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    Sorry for the late reply. With your last tweaks and a noise texture, the trees look pretty good. Thank you for all your help!
     
  22. MadAboutPandas3

    MadAboutPandas3

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    Jul 3, 2017
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    I have read the thread. Would you be so nice and post your shader?
     
  23. Damjan-Mozetic

    Damjan-Mozetic

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    I’ll look it up once I get home if I have it still. I have switched to flat billboards since then, as the cross trees never looked that good under varying lighting conditions.
     
  24. Kennai

    Kennai

    Joined:
    Nov 1, 2018
    Posts:
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    Oh I was needed slowly to fade sprite when it become perpendicular to camera direction. I spent two days and finally I made that shader! I copied some parts from "Sprite/Default" shader, so my shader can use SpriteRenderer.Color value. ;)
    Hope it will helps someone!

    result:
    https://imgur.com/a/yHQubzU

    Code (CSharp):
    1. Shader "Sprites/SpriteFade"
    2. {
    3.     Properties
    4.     {
    5.         [PerRendererData]_MainTex("Sprite Texture", 2D) = "white" {}
    6.         _Color("Tint",Color) = (1,1,1,1)
    7.     }
    8.  
    9.     SubShader
    10.     {
    11.         Cull Off
    12.         Lighting Off
    13.         ZWrite Off
    14.         Fog { Mode Off }
    15.         Blend One OneMinusSrcAlpha
    16.  
    17.         Tags
    18.         {
    19.             "Queue" = "Transparent"
    20.             "IgnoreProjector" = "True"
    21.             "RenderType" = "Transparent"
    22.             "PreviewType" = "Plane"
    23.             "CanUseSpriteAtlas" = "True"
    24.         }
    25.  
    26.         Pass
    27.         {
    28.             CGPROGRAM
    29.             #pragma vertex vert
    30.             #pragma fragment frag
    31.             #pragma multi_compile DUMMY PIXELSNAP_ON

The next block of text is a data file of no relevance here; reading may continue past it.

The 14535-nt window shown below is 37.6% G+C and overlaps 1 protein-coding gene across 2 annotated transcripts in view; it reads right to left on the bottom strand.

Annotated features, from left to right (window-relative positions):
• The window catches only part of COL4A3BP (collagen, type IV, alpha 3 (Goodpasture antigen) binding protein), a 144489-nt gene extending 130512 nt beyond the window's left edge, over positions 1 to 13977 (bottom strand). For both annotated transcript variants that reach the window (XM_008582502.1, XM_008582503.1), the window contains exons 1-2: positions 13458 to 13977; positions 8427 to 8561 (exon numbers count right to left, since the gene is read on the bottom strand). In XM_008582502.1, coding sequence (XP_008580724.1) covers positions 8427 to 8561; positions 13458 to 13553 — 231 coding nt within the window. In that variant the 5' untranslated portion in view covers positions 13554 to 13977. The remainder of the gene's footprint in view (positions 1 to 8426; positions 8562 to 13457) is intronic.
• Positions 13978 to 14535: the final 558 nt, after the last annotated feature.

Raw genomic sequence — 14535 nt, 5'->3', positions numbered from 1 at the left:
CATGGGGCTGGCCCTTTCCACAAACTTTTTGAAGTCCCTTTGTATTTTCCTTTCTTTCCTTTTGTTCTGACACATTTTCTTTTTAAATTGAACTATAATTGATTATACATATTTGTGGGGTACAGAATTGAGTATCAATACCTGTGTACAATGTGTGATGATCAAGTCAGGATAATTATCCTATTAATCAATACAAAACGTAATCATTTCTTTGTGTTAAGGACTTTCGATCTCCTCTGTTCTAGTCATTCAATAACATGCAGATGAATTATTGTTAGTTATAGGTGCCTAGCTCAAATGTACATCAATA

32.             #include "UnityCG.cginc"
    33.  
    34.             fixed4 _Color;
    35.             sampler2D   _MainTex;
    36.  
    37.             struct appdata_t
    38.             {
    39.                 float4 vertex     : POSITION;
    40.                 float4 color      : COLOR;
    41.                 float2 texcoord   : TEXCOORD0;
    42.                 half3  normal     : NORMAL;
    43.              
    44.             };
    45.  
    46.             struct v2f
    47.             {
    48.                 float4 vertex        : SV_POSITION;
    49.                 float4 color         : COLOR;
    50.                 float2 texcoord      : TEXCOORD0;
    51.             };
    52.  
    53.             v2f vert(appdata_t v)
    54.             {
    55.                 v2f o;
    56.                 o.color = v.color;
    57.  
    58.                 o.vertex = UnityObjectToClipPos(v.vertex);
    59.                 o.texcoord = v.texcoord;
    60.                 o.color = v.color * _Color;
    61.  
    62.                 //this code do a trick with alpha, vertex position and camera direction
    63.                 float3 pos = mul(unity_ObjectToWorld, v.vertex);
    64.                 float3 normalDir = normalize(mul(unity_ObjectToWorld, float4(v.normal, 0)).xyz);
    65.                 float3 camVec = _WorldSpaceCameraPos - pos.xyz;
    66.                 o.color.a *= saturate(abs(dot(normalDir, normalize(camVec))));
    67.  
    68.                 return o;
    69.             }
    70.  
    71.  
    72.             fixed4 frag(v2f i) : SV_Target
    73.             {
    74.                 fixed4 col = tex2D(_MainTex, i.texcoord) * i.color;
    75.                 col.rgb *= col.a;
    76.                 return col;
    77.             }
    78.  
    79.             ENDCG
    80.         }
    81.     }
    82.     FallBack Off
    83. }
     
  25. MathiasSeverinTrackman

    MathiasSeverinTrackman

    Joined:
    Mar 1, 2021
    Posts:
    4
    Dude! As a non-programmer I have been looking for a script like this for hours. Thanks!